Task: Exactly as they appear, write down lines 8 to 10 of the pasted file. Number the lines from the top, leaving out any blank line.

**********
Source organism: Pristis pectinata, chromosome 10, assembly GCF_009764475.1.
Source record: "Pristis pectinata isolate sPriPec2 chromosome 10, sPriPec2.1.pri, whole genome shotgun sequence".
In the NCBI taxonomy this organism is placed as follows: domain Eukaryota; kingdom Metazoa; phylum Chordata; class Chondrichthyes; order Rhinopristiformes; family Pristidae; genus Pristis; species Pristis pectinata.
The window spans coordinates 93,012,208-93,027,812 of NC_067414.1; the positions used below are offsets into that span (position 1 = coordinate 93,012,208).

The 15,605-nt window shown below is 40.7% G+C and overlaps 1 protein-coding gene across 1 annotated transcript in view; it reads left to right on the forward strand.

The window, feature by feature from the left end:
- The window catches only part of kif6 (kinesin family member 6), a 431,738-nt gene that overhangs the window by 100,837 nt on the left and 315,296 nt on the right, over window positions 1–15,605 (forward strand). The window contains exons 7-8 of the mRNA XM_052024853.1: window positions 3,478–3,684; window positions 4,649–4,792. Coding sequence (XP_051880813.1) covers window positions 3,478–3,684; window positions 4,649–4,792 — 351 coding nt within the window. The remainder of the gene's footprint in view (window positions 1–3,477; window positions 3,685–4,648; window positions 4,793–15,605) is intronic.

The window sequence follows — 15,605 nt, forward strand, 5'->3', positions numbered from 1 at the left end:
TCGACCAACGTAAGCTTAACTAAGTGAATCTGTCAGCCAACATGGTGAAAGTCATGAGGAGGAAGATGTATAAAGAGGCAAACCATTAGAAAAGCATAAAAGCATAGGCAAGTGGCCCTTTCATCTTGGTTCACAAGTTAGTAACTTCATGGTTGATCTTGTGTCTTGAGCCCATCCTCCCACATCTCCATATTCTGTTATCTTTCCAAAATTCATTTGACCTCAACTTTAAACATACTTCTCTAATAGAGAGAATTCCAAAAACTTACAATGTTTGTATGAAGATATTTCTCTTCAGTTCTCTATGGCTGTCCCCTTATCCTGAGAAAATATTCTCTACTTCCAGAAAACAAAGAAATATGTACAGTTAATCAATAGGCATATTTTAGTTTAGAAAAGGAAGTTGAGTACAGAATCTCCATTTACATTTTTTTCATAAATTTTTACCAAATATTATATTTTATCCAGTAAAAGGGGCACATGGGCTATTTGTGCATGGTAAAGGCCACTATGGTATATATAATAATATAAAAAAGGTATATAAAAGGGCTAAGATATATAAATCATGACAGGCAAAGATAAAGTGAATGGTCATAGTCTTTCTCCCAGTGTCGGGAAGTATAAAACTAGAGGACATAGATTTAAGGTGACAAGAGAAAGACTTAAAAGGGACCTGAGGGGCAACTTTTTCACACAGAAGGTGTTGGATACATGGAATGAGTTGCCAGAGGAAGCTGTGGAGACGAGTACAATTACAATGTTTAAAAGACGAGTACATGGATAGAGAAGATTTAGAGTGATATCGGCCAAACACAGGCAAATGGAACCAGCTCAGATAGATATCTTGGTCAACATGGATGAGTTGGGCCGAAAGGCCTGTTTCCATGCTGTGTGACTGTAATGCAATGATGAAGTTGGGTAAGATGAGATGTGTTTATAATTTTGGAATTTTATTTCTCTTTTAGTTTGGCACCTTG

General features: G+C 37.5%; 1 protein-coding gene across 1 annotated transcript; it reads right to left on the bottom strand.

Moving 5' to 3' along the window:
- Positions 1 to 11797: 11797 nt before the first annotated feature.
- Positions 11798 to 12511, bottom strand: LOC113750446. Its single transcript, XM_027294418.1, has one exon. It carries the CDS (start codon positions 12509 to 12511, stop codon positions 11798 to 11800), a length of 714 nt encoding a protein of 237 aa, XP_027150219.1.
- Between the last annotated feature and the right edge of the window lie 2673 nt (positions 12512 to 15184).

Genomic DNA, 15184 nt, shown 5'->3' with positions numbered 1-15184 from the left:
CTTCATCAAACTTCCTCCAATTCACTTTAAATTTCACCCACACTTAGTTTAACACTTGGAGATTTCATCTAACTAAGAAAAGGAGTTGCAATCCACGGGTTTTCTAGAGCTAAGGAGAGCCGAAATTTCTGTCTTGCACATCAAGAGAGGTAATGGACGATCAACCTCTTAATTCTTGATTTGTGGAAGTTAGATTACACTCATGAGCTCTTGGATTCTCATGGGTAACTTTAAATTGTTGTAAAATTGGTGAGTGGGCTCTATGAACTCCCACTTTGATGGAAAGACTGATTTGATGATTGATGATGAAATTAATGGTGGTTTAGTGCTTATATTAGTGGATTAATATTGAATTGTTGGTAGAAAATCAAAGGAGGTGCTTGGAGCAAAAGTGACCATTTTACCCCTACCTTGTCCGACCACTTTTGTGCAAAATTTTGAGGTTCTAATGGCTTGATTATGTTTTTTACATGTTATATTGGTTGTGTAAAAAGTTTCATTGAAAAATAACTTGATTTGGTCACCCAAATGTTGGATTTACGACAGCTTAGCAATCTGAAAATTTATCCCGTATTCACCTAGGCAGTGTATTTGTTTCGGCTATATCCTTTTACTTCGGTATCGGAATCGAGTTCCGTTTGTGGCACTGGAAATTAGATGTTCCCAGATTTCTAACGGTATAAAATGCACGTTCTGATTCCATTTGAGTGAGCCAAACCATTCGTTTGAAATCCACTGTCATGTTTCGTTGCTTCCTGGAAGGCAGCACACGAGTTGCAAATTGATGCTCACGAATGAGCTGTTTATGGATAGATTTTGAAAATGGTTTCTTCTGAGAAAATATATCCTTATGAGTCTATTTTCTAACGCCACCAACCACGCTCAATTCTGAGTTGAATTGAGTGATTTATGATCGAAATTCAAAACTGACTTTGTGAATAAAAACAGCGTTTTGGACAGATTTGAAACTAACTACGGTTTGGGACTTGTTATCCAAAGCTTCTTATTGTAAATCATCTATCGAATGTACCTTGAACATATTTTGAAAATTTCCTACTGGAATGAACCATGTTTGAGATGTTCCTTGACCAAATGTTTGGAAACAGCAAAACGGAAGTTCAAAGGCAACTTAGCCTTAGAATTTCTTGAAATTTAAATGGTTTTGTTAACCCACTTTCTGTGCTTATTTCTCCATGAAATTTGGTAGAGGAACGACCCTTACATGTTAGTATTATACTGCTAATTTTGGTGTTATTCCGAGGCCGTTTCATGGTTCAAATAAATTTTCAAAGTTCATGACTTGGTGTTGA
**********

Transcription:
The window sequence follows — 15,605 nt, forward strand, 5'->3', positions numbered from 1 at the left end:
TCGACCAACGTAAGCTTAACTAAGTGAATCTGTCAGCCAACATGGTGAAAGTCATGAGGAGGAAGATGTATAAAGAGGCAAACCATTAGAAAAGCATAAAAGCATAGGCAAGTGGCCCTTTCATCTTGGTTCACAAGTTAGTAACTTCATGGTTGATCTTGTGTCTTGAGCCCATCCTCCCACATCTCCATATTCTGTTATCTTTCCAAAATTCATTTGACCTCAACTTTAAACATACTTCTCTAATAGAGAGAATTCCAAAAACTTACAATGTTTGTATGAAGATATTTCTCTTCAGTTCTCTATGGCTGTCCCCTTATCCTGAGAAAATATTCTCTACTTCCAGAAAACAAAGAAATATGTACAGTTAATCAATAGGCATATTTTAGTTTAGAAAAGGAAGTTGAGTACAGAATCTCCATTTACATTTTTTTCATAAATTTTTACCAAATATTATATTTTATCCAGTAAAAGGGGCACATGGGCTATTTGTGCATGGTAAAGGCCACTATGGTATATATAATAATATAAAAAAGGTATATAAAAGGGCTAAGATATATAAATCATGACAGGCAAAGATAAAGTGAATGGTCATAGTCTTTCTCCCAGTGTCGGGAAGTATAAAACTAGAGGACATAGATTTAAGGTGACAAGAGAAAGACTTAAAAGGGACCTGAGGGGCAACTTTTTCACACAGAAGGTGTTGGATACATGGAATGAGTTGCCAGAGGAAGCTGTGGAGACGAGTACAATTACAATGTTTAAAAGACGAGTACATGGATAGAGAAGATTTAGAGTGATATCGGCCAAACACAGGCAAATGGAACCAGCTCAGATAGATATCTTGGTCAACATGGATGAGTTGGGCCGAAAGGCCTGTTTCCATGCTGTGTGACTGTAATGCAATGATGAAGTTGGGTAAGATGAGATGTGTTTATAATTTTGGAATTTTATTTCTCTTTTAGTTTGGCACCTTG

General features: G+C 37.5%; 1 protein-coding gene across 1 annotated transcript; it reads right to left on the bottom strand.